Senator Whitehouse has been Attorney General of the State of Rhode Island and is certainly, Mr. President, known all over the country as someone who understands the law. He has been a tremendously good person as a member of the United States Senate. He served on both committees – the intelligence committee on the Judiciary Committee. He is a thoughtful person. The legislation that came out of the intelligence committee should be improved and as a pen of the judiciary committee he worked to have that improved. He offered an amendment a short time ago, sough to offer an amendment, a major main amendment concerning – a germane amendment concerning minimization which means if you pick up by mistake an American you drop that you push that out of the way that isn't going to be made public in any manner we want to vote on that. It seems everyone would vote for it. I would certainly hope it is but there is an objection to even having a vote on that amendment. Senator Cardin, along time member of the congress relatively new member of the senate but a long time experience member of the congress of the United States sought to offer an amendment, a germane amendment shortening the sunset provision. The Bill that is before us that came out of the intelligence committee is for six years.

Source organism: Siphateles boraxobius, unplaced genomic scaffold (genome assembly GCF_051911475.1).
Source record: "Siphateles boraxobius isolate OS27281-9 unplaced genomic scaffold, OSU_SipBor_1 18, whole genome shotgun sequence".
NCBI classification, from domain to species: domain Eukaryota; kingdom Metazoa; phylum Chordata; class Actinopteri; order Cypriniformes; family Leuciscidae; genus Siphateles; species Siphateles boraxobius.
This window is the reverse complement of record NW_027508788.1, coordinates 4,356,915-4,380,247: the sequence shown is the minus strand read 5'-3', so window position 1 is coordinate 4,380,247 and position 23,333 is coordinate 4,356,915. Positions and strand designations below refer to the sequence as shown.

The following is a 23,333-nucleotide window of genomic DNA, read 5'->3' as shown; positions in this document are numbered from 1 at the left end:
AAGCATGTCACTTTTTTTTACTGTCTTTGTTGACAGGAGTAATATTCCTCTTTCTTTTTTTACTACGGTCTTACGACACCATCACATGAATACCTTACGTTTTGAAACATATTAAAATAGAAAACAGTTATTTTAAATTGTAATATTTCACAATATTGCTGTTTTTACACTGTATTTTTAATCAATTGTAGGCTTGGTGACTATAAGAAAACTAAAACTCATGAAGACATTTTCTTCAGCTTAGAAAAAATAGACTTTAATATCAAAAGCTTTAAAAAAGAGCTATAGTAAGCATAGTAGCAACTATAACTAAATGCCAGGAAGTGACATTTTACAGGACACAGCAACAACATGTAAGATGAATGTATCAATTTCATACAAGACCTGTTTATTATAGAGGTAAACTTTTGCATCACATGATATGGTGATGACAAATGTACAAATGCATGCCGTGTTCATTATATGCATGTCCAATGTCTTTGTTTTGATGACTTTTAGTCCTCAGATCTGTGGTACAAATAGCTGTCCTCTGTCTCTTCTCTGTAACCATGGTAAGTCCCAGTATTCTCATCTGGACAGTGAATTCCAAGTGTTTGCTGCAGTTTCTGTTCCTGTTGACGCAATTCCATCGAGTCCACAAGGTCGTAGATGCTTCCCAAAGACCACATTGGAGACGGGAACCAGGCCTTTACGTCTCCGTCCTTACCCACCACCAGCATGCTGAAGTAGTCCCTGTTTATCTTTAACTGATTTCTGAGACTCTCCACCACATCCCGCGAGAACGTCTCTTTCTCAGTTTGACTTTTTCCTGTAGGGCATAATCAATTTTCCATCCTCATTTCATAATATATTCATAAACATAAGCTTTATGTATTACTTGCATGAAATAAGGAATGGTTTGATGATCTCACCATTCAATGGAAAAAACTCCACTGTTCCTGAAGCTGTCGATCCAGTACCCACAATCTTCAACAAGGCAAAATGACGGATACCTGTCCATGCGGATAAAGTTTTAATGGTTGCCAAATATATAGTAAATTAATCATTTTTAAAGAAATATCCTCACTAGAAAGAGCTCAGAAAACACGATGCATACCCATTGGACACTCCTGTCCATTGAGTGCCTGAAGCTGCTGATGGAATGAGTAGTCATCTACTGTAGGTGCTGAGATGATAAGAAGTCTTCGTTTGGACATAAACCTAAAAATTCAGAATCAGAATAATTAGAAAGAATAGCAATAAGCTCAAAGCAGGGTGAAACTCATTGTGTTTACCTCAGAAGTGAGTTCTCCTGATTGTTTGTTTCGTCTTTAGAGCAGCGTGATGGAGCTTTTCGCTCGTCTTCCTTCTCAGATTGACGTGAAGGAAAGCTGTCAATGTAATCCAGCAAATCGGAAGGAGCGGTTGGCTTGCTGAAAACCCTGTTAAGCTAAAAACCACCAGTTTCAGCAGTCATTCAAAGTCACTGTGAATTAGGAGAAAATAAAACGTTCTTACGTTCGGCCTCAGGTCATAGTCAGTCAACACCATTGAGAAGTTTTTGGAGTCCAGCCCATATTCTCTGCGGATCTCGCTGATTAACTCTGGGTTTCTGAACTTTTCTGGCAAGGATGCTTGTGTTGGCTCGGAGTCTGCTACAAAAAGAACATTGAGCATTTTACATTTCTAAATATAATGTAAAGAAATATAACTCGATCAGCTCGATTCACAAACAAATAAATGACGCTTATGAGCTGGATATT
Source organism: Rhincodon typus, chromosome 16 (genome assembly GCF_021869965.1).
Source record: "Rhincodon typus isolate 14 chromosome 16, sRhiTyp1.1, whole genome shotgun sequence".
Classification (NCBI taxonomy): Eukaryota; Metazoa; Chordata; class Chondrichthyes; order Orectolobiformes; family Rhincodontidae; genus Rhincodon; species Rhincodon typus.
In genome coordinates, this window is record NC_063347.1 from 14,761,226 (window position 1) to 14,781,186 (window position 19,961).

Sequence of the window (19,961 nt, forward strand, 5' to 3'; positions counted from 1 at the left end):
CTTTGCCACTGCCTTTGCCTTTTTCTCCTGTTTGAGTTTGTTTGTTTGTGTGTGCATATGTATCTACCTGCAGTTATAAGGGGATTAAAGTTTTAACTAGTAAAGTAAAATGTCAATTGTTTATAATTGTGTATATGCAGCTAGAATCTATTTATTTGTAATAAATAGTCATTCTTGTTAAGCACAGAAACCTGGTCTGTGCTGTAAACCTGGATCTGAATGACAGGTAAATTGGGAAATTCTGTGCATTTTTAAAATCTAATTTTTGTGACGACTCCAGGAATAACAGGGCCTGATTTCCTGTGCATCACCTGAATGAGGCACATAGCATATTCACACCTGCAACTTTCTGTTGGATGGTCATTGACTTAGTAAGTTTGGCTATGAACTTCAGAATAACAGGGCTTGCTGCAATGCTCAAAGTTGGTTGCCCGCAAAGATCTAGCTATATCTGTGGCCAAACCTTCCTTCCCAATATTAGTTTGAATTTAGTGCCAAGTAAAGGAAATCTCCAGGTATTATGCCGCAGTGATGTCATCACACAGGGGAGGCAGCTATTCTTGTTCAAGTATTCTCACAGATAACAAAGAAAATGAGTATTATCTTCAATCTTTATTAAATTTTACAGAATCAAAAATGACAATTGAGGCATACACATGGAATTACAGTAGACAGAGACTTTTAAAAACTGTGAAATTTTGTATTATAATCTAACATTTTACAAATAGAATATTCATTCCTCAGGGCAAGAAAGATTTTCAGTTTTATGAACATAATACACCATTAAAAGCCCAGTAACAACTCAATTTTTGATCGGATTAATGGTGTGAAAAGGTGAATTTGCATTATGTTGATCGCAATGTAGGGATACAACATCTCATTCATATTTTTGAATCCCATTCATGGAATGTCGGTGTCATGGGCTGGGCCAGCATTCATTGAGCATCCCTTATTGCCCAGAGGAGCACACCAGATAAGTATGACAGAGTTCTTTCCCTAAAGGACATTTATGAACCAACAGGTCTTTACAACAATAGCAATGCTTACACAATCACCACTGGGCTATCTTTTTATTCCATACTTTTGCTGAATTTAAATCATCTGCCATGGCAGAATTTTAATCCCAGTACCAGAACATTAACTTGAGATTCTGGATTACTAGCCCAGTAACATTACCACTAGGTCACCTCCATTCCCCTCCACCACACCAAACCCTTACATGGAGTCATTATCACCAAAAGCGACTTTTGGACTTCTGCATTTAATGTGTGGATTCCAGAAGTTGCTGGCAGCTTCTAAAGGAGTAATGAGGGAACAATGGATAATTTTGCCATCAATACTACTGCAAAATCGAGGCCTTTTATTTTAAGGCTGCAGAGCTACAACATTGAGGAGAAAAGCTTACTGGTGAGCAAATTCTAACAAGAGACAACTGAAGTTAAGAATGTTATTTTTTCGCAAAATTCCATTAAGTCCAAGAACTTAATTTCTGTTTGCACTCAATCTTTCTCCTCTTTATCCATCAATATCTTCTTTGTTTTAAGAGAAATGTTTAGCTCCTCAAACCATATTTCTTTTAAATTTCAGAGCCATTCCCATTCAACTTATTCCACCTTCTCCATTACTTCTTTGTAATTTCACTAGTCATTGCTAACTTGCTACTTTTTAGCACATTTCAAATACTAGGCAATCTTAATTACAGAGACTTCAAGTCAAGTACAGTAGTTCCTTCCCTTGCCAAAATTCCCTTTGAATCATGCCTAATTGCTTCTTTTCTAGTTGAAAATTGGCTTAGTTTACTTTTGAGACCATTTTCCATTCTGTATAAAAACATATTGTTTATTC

Now, Mr. President, things are changing rapidly in our country and in the world as it relates to things electronic. We don't know what is going to take place in regard to terrorism, violence or what's going to take place with our ability to do better jobs electronically to uncover some of the stuff we believe can be uncovered. He wants this legislation not to be for six years, for yours. That is – for six years but four years. He has been unable to offer that simple amendment. Senator Feinstein has just given a very fine statement seeking consent to offer a major main amendment on, excuse -- A germane amendment on FISA. There have been editorials virtually in every state of the union in the newspapers saying that it should be the law, but she has not been able to offer that amendment. Senator Kennedy, Senator Kennedy, Mr. President, I wanted it would offer an amendment. That is so rational, so important, he says, let's have the inspector general do an investigation about the whole wiretapping program to find out what has taken place who has been involved in it and report back to congress. He sets a reasonable time. Guess what? We can't even vote on that. He can't even offer the Amendment.